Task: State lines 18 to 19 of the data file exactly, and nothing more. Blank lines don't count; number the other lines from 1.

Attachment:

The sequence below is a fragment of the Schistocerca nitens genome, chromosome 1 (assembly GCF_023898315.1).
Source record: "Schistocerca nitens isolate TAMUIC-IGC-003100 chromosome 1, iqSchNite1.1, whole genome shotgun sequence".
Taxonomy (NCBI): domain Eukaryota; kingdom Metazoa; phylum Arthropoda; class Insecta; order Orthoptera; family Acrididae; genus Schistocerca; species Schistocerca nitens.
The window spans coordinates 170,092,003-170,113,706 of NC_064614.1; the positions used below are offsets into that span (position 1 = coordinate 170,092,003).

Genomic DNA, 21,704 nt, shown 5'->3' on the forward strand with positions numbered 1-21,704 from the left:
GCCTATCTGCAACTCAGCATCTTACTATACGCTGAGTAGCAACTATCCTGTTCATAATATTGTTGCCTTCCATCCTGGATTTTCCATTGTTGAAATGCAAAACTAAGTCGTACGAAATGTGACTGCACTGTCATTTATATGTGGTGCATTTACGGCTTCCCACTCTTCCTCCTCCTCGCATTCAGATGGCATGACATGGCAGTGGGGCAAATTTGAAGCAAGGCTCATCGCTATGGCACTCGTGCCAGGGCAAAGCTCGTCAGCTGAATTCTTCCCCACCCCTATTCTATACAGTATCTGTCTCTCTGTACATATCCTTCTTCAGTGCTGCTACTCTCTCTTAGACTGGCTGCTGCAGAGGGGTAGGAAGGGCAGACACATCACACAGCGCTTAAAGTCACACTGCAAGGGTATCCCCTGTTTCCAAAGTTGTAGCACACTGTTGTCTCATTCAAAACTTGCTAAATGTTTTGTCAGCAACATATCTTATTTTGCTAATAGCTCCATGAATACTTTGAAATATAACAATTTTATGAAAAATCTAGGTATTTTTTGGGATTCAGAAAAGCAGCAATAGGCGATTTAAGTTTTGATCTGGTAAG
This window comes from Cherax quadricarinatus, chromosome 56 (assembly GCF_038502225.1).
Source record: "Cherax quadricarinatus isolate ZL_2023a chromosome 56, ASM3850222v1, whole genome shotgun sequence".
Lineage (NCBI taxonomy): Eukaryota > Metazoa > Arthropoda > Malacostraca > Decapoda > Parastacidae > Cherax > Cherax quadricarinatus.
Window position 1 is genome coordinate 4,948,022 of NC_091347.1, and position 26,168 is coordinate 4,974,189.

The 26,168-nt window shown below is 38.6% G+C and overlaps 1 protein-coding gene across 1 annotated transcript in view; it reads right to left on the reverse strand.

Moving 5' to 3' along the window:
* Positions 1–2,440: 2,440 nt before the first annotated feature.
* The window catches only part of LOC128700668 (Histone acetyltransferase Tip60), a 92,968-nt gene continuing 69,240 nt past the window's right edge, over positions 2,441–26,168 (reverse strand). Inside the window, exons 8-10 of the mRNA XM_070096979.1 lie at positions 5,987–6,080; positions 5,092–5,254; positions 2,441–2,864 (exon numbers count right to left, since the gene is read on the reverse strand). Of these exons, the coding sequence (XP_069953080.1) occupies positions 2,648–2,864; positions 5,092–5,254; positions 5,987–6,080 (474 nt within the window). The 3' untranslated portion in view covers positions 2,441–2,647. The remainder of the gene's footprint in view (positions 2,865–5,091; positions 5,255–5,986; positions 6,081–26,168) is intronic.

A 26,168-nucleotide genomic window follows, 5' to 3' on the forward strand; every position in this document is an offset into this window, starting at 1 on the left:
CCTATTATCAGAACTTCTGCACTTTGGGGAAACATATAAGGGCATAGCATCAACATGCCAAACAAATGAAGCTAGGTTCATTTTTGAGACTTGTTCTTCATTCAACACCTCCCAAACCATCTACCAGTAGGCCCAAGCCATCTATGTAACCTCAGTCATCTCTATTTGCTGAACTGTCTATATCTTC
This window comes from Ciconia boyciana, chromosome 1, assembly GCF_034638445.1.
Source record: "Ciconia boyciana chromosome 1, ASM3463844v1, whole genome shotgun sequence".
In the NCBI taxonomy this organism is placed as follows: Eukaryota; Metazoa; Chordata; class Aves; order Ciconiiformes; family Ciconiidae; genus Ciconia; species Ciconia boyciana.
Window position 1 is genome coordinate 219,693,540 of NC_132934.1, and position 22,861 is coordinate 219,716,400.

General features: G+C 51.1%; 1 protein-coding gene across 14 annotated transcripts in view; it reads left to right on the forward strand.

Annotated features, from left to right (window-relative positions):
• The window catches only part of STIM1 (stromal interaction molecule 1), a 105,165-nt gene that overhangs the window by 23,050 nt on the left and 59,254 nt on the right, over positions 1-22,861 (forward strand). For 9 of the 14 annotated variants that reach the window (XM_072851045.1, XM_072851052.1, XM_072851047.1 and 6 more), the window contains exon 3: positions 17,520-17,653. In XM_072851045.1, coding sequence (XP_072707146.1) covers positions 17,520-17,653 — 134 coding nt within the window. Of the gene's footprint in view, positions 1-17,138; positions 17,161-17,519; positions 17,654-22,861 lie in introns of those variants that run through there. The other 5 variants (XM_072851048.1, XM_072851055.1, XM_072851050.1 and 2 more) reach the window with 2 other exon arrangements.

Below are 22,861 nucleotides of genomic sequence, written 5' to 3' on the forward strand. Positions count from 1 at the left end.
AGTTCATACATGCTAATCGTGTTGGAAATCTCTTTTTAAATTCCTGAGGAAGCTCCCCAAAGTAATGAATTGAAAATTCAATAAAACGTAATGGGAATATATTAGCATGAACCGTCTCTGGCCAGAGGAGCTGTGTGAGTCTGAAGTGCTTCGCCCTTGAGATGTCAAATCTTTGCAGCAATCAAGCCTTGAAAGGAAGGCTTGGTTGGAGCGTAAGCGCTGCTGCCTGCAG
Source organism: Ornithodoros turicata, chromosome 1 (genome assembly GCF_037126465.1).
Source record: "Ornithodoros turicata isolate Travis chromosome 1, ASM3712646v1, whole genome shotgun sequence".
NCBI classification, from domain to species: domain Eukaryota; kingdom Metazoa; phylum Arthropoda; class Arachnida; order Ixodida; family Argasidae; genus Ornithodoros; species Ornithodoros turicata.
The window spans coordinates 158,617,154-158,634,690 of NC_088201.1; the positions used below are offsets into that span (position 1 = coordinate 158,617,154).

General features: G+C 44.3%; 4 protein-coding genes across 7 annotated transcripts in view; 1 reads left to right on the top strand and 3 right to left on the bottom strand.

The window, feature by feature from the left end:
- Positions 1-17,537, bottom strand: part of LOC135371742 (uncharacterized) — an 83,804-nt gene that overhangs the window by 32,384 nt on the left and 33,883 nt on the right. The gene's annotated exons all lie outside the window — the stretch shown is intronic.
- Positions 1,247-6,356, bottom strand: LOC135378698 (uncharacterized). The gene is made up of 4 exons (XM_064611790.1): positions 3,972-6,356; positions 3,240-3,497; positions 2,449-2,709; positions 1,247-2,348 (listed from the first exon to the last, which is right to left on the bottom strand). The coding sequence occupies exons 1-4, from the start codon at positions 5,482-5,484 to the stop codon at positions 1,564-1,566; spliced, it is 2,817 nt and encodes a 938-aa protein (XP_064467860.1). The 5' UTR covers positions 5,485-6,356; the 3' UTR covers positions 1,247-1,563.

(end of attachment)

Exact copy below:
Source record: "Ciconia boyciana chromosome 1, ASM3463844v1, whole genome shotgun sequence".
In the NCBI taxonomy this organism is placed as follows: Eukaryota; Metazoa; Chordata; class Aves; order Ciconiiformes; family Ciconiidae; genus Ciconia; species Ciconia boyciana.